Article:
The Glass Menagerie By Tennessee Williams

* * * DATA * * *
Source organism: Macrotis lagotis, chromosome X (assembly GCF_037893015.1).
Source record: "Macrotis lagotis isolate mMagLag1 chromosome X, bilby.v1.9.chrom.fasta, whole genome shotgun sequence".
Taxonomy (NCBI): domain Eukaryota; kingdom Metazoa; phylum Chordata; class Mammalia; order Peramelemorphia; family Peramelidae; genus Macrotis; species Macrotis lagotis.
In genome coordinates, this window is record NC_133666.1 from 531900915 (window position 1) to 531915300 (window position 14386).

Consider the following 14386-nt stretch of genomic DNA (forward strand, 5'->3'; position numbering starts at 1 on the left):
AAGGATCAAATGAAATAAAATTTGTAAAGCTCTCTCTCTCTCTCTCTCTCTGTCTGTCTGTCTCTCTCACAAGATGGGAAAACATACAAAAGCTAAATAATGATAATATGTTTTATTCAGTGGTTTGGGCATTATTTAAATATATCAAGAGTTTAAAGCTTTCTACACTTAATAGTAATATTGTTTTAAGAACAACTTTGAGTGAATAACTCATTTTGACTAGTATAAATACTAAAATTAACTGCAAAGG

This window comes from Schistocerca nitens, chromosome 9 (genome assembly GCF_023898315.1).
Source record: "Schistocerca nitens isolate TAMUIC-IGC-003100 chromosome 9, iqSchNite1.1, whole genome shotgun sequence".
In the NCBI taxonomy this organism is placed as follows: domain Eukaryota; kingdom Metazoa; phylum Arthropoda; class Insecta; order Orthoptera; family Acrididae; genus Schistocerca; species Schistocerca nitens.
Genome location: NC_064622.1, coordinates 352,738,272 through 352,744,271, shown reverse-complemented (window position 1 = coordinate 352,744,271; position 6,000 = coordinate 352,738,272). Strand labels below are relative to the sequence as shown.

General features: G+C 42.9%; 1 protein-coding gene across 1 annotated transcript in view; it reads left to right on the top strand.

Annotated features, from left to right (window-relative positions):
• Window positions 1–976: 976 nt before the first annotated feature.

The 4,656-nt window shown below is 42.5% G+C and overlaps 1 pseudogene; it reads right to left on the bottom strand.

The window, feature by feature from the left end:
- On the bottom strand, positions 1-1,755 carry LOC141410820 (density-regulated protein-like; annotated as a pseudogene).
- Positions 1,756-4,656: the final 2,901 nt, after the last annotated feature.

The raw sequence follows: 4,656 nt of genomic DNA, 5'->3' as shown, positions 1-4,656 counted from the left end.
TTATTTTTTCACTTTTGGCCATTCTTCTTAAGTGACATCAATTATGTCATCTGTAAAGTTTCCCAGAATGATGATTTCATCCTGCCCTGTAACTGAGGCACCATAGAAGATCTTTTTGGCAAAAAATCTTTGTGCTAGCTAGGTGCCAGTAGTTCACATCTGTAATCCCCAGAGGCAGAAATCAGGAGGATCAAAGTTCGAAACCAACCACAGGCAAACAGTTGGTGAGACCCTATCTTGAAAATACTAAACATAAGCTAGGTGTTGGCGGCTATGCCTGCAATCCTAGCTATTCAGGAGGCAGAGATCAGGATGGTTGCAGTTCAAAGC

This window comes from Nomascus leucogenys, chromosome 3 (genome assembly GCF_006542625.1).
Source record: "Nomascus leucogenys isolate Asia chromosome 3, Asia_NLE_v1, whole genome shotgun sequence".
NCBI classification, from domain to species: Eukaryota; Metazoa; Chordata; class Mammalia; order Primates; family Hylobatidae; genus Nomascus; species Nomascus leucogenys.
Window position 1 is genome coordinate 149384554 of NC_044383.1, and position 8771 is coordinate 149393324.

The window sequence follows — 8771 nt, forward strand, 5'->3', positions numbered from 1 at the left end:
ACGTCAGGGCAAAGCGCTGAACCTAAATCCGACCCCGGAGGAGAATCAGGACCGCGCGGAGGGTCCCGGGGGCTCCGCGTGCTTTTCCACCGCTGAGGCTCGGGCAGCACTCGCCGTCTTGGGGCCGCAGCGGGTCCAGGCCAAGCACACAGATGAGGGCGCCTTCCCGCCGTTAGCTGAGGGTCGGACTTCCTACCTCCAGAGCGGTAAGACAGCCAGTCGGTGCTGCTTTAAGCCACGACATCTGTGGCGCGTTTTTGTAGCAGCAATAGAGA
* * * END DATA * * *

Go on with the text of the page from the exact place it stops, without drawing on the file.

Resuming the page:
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Isolation is prevalent in “The Glass Menagerie” by Tennessee Williams. This is presented in symbols such as blue roses and the glass unicorn, for they are imagined objects and only existent in another fantasy world. Williams incorporates such arcane symbols to draw out his characters, Amanda, Laura, and Tom, and how they cope with confinement. Most importantly, the symbols of the play represent how isolation debilitates them psychologically in an attempt to connect with reality. The jonquils represent how Amanda desperately clings on to her past, resulting in her inappropriate behavior during Jim’s visit. The glass menagerie reveals Laura’s inability to face reality, trapping her in perpetual isolation. The fire escape demonstrates Tom’s journey on conquering desolation because he take action to prevent the detriment that drains him of energy. The jonquils represent how isolation is detrimental to Amanda because she continuously clings onto her past. The past dictates so much of Amanda’s life that she judges everything based on her experiences. For instance, when Amanda relates advice to Laura on marriage, she rambles about her past instead, including the time she was showered with endless jonquils. Amanda raves about how everyone in town admired “Amanda and her jonquils” and how “every available space was filled with jonquils” in her house (Williams). Amanda, however, fails to recognize that Laura does not possess charm and vivacity, yet Amanda imbues her past onto
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